A few days ago at the Commission’s first Digital Competence Day event, I issued a call to exchange best practices and experiences in the field of modern e-technologies. Neelie Kroes was the first to respond. No surprise there – she is our Digital Champion, pushing the e-agenda across Europe – indeed, it was she who brought Twitter (and her nearly 70,000 followers) to the Commission. And so earlier this week I was privileged to see for myself just how Neelie’s team are putting the most modern technologies to good use.
And this got me thinking about how much we (or should I say I) have evolved thanks to the phenomenon of social media. My first experience of social media was as a concerned parent, nervously and grudgingly accepting the fact that social media (starting with ICQ and then evolving to Facebook, YouTube and you name it) was a major time-consuming part of my children’s life. But pretty soon afterwards I too launched into this brave new world, despite concerns over respect and privacy issues, and of course today I like most people can see the huge transformative power of social media in terms of society, democracy and our quest for better efficiency. Now I can chat with civil society on Twitter on the challenges of the European Citizens Initiative, share some of my views on European affairs through podcasts and engage with Commission staff on the thorny issue of staff regulations through Yammer and the chat function of our Intranet. And this of course is just scratching the surface of what is possible…
Listening to Neelie’s team I was glad to see that the quality and style of presentation and the knowledge of our experts was the same as what I saw in Silicon Valley when I was there last year. The progress we have made in this area is clear. Not so long ago, I had to push hard just to keep the Commission’s experiment with Yammer (brought to the Commission by social media pioneers from DG COMM) alive. Now, there are nearly 9000 registered Commission users taking advantage of all that it offers in terms of asking for and sharing advice, talent spotting, cutting red tape and duplication, efficiency gains, etc. And of course I myself am also signed up – it makes for a very effective and efficient way of engaging with staff!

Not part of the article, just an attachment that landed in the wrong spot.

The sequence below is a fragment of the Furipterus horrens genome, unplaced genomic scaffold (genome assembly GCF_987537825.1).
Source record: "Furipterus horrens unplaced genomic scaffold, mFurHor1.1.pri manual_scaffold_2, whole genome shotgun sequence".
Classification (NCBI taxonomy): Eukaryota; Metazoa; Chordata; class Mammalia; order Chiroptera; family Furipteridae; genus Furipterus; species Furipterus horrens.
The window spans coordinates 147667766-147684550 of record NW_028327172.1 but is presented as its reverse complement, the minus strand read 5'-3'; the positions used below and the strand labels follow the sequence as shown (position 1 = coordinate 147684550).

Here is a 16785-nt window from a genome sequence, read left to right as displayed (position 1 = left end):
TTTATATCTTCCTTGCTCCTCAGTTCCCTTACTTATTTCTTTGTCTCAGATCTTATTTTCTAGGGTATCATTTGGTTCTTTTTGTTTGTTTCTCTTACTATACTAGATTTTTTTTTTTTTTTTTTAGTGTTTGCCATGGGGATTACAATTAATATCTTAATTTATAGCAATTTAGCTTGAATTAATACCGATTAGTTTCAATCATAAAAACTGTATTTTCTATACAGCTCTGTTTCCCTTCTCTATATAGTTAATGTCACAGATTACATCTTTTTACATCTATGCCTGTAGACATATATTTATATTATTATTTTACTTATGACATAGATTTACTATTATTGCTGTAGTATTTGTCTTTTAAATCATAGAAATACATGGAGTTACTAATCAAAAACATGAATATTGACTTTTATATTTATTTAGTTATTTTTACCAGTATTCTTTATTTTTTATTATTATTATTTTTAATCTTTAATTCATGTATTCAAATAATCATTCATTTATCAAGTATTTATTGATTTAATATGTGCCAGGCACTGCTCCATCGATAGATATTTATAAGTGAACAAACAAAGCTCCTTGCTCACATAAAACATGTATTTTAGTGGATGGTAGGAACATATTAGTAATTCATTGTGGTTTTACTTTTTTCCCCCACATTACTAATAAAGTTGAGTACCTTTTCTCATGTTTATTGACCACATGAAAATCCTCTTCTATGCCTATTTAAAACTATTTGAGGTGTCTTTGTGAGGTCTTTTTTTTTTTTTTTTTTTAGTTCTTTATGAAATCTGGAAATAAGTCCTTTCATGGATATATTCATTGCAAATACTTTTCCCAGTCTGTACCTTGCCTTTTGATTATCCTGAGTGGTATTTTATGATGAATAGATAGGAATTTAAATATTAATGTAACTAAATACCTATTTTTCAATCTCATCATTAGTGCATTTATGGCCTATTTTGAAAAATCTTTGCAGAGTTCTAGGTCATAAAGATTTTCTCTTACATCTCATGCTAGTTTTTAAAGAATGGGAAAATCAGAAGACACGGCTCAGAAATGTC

As you might expect, Neelie’s team are the forefront of the Commission’s efforts to make the best use of new technologies. They have taken platform collaboration to a higher level: realising that newcomers to the Commission always ask where they should sign up and which platform we’re using, Neelie’s team have introduced Jive, which offers tools that are better-suited for crowd collaboration.
Here’s just one example: when the Director General of DG CONNECT had to prepare a paper on how he planned to ‘do more with less’ (I think they know my agenda pretty well), the initial draft of the paper was put on Jive to allow the entire DG to comment. Many of the ideas put forward as a result of this collective approach would never have been discovered without it, and while the Director General, of course, decides what finally makes it into the paper and what doesn’t, the range of ideas thrown up by the exercise was extremely broad, and team spirit was lifted as staff felt that their views were truly valued.
There are plenty of other examples that clearly demonstrate that you can often get help in your work from places you would never expect: the secretary whose previous job was running a hi-tech start-up, or the accountant whose hobby is closely related to a subject on which your unit is currently working and struggling with, to give just a couple of general examples.
The key here is encouragement: active efforts by top management to motivate their staff to come up with innovative new ideas while nonetheless respecting the final decision making process. The Commission, as with many other administrations, is looking for the best solutions to overcome silo mentality and better involve staff in traditional hierarchical decision-making. I believe that the more we embrace the idea of an e-Commission (which is a clear priority for me), the more we are likely to attract a new generation of ‘digitally native’ staff, in turn bringing more expertise and ideas in new technologies. The efficiency gains we can make are clear – as is the resultant improvement in staff motivation. We just need to overcome the initial fear of launching into something new, to learn from the best, support the pioneers and adjust the system to our needs. I know it’s possible, so what are we waiting for? Let’s just do it!
Tags: social media